When you were practising in Japan, did you make friends or did you feel lonely?
There were groups of aikidoka of the same rank, the same as here. If you remember when you began, ask yourself how many finally reached blackbelt. There were twenty of us that used to go out for meals. We’d go to the soba shops or the bar on the corner near the dojo, to talk about what we had done and what we hadn’t done, what had gone well and what hadn’t and the things we couldn’t put up with in general.
The conversations were mostly about practice then?
We spoke every day. There was never a time when we were not speaking about aikido. But the problem is that, as time goes by, there are less and less of one’s own group practising, until there might only be one left. What has happened to me is that I don’t have anyone of the group I practised with at that time. This is very common. In the CDA for every 1000 that start, only one makes it through to blackbelt. The determination that it is necessary to reach blackbelt, and then to discover that one has only taken the first step and must continue practising and learning is had by few. For every 100 who reach 1st dan, only one reaches 4th dan.
You observe that many who reach 1st dan soon abandon aikido. Why is that?
Do you know why that happens? It’s because they don’t set their sights on another objective. Let me tell you a story in the two minutes before class. In 1960 J. F. Kennedy became president of the USA. The NASA was given the mandate of putting a man on the moon by the end of the decade. Scientists, pilots and the teams that worked with them, from those who served coffee to the most important professionals, all shared the same goal. In 1969 that goal was achieved. The following year, though, NASA found itself in a terrible crisis. Illness plagued its personnel. There were even suicides as well. The problem wasn’t that man had reached the moon. That had been achieved by collective effort and concluded. Once that first astronaut had reached the moon, there was nothing else to be done. The goal had been accomplished and the job finished. Many make the effort to reach blackbelt only to ask themselves, why? What purpose does it serve? What good does it do me? My idea is that to reach 1st dan is to only begin to practice, because only from that point one is able to understand what aikido really is.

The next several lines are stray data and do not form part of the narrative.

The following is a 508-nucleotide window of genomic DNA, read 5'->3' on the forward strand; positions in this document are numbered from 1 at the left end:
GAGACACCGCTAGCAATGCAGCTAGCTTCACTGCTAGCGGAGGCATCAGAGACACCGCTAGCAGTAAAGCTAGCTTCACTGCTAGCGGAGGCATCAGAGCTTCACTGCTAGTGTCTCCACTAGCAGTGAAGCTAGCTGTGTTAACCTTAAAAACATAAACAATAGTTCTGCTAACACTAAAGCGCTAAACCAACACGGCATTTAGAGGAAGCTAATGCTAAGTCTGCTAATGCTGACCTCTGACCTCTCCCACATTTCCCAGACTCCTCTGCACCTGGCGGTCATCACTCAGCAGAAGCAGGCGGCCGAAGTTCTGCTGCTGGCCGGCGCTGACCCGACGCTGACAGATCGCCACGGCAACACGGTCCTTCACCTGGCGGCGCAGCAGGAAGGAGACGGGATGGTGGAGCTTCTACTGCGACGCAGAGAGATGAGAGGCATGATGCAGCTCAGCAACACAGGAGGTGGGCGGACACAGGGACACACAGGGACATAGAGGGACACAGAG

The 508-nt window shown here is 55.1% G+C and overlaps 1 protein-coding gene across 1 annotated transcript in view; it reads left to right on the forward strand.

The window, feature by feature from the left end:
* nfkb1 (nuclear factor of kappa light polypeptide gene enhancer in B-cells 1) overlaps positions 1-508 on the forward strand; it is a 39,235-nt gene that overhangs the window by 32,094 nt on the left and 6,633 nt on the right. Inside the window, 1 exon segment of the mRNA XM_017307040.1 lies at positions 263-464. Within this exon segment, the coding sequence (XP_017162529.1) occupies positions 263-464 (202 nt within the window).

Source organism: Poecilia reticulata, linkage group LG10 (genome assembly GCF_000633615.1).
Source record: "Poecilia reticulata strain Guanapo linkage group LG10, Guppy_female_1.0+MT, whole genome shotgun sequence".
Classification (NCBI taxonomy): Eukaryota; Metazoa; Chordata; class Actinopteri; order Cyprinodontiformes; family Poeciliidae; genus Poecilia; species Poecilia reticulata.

That is to say that many practise with the wrong idea…
If the idea of reaching blackbelt is to show everyone else, then, yes, it’s wrong. But what happens after that? When one understands and interprets the benefit of reaching that level, then the path commences. If the context is observed in this way, then the purpose of the achievement is clear. The fact is that the uncertainty that comes with reaching blackbelt is quite common, because an amount of objectivity is lost when one focuses so strongly on something.
We’ve heard you say that to “take the center” is fundamental. Our question is: How do we know when it happens?
One doesn’t know until it happens. But when one is able to achieve it, what fun it is to be able to immobilize an opponent, but the truth is that it’s necessary to know how it’s done
2nd part. February 4th. 2012.
During your visits to Japan or at seminars, here or abroad, have you ever met up with any fellow students from your earlier days? If so, how did it go?
Since returning from Japan I ran into Hector Flores, who is a student of Kurata sensei. We practiced at Kobukan Dojo, which at that time was located at Tucuman and Montevideo streets in Buenos Aires. And not too long ago, Yasuno sensei was here. Yasuno sensei is my senpai. We practised a lot together in the classes of Yamaguchi sensei. Today of course, he is a grand master. From that time also, comes the present Doshu; Ueshiba Moriteru Doshu who is 4 years older than I.
What memories do you have of practicing with Yasuno sensei?
Yasuno sensei was very efficient and practical as a person, and this was reflected in his technique. I repeat that we were all concentrating very hard on finding how to take the center and to utilize what was being shown by Yamaguchi sensei, and I don’t really have any specific memories of anyone, because we were concentrating so much on learning the techniques that we weren’t paying much attention to each other. The practice was so absorbing, at least that’s what happened to me. What’s more, when I returned to Buenos Aires this is the only thing I practised in the first ten years. I was teaching, but at the same time practising what I had learned with Yamaguchi sensei. I had nothing else on my mind.
What does it mean for you to organize and participate in seminars given by the CDA or around the world?